The Gollywhopper Games

Book review by
Matt Berman, Common Sense Media
The Gollywhopper Games Book Poster Image
Suspenseful, high-stakes contest of puzzles.

Parents say

age 8+
Based on 4 reviews

Kids say

age 9+
Based on 4 reviews

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A lot or a little?

The parents' guide to what's in this book.

Positive Messages

Several of the contestants cheat, but our hero is honest and true-blue.


Video game brands mentioned.

Drinking, Drugs & Smoking

What parents need to know

Parents need to know that there is nothing to be concerned about here. Some characters cheat, but are caught, and the main character is honest, even when offered bribes.

User Reviews

  • Parents say
  • Kids say
Parent of a 8 and 10-year-old Written byJojano April 1, 2011

Fun, creative book for the whole family

I read this book aloud to my then 8 yr old and 6 yr old. My son would have been fine to read this on his own; my daughter (the 6 year old) benefited from me r... Continue reading
Parent of a 12-year-old Written byryderer February 15, 2011
This book was amazing! A new modern day vewrsion of Charlie and the Chocalate Factory!!
Kid, 12 years old May 23, 2020

Very stereotyped

This books overall message is ok, but the stereotyping is waaaaaay too much. First of all, the character named Bianca, is always dressed in a bikini, and the b... Continue reading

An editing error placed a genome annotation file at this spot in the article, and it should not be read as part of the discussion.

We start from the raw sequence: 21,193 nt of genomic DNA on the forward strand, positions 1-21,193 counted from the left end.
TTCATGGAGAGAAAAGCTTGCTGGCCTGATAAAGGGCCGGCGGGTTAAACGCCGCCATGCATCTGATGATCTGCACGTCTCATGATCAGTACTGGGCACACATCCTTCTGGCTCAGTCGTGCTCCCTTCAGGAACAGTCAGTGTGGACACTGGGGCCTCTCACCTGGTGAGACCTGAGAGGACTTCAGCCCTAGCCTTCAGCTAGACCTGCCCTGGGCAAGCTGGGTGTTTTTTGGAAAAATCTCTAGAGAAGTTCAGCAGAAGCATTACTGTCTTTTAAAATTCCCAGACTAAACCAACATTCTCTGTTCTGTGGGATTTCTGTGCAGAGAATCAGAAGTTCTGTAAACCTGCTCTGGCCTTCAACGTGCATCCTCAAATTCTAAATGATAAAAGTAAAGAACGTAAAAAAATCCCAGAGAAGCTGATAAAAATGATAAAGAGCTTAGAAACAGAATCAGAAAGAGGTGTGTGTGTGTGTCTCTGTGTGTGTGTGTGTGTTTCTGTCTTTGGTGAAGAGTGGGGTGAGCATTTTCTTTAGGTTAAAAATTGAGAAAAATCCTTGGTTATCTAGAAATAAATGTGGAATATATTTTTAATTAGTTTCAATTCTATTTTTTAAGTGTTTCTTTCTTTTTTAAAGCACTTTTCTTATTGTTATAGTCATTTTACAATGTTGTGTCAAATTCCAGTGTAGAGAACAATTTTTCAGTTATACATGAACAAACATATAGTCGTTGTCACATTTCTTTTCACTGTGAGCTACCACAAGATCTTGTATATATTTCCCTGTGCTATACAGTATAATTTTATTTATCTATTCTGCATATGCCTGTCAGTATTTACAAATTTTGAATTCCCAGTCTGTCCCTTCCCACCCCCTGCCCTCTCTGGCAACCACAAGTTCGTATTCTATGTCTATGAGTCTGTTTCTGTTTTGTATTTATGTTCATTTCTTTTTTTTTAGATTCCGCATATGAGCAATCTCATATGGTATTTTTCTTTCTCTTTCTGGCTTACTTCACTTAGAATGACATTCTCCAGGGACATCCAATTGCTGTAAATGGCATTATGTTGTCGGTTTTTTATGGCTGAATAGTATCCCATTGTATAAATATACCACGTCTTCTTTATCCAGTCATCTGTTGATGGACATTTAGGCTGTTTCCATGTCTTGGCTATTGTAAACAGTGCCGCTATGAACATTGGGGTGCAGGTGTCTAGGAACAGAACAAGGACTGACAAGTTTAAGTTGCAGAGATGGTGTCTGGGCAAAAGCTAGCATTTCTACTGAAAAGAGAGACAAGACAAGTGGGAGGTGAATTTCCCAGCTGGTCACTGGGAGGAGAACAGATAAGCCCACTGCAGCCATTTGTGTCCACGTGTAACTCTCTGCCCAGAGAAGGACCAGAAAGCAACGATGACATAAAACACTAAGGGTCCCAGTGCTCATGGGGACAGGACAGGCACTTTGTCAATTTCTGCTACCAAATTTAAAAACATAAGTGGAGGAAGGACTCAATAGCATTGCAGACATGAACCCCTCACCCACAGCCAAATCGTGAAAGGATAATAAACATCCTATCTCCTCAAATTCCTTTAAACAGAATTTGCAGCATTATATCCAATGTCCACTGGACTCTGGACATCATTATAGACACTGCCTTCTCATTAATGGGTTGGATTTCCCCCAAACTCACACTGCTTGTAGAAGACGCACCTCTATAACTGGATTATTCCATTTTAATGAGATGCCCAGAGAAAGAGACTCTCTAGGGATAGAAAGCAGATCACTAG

Kid, 10 years old May 10, 2012


this book is very good for older kids but might be too violent for little kids gil is one of the best role models because even though his father was in jail he... Continue reading

What's the story?

Ten children are picked out of thousands to compete in the Gollywhopper Games, a contest sponsored by a toy company, with fabulous prizes to win. But Gil has more at stake -- the year before, his father, who worked for the company, was fired and arrested, falsely accused of embezzlement. Though acquitted, he and his family are still treated like criminals, and Gil wants to get enough money for them to move out of town. But the president of the company wants to bribe him to drop out, some of the other contestants are cheating, and one of them might have information about the real criminal.

Is it any good?

This book is good fun. Start with Charlie and the Chocolate Factory by Roald Dahl. Make Charlie a little more dynamic, and add a backstory wherein he is trying to exonerate his father. Lose the silly humor, keep the magical factory, but change the tour to a series of puzzles and games, and you're getting close to the idea of THE GOLLYWHOPPER GAMES, which the author says was inspired by a boy who loved Dahl's classic book and wanted something else like it.

OK, it's not really much like it, but the result is exciting and suspenseful, with puzzles that are just challenging enough, and characters to root for who are appealing, if not very fleshed out. Bright middle-graders will enjoy it, including pausing to figure out the riddles before the characters do, and may get interested in solving more word puzzles and playing word games afterwards.

Talk to your kids about ...

  • Families can talk about the games and puzzles. Do you like word games? Were you able to solve any of them yourself? How did you do it?

Book details

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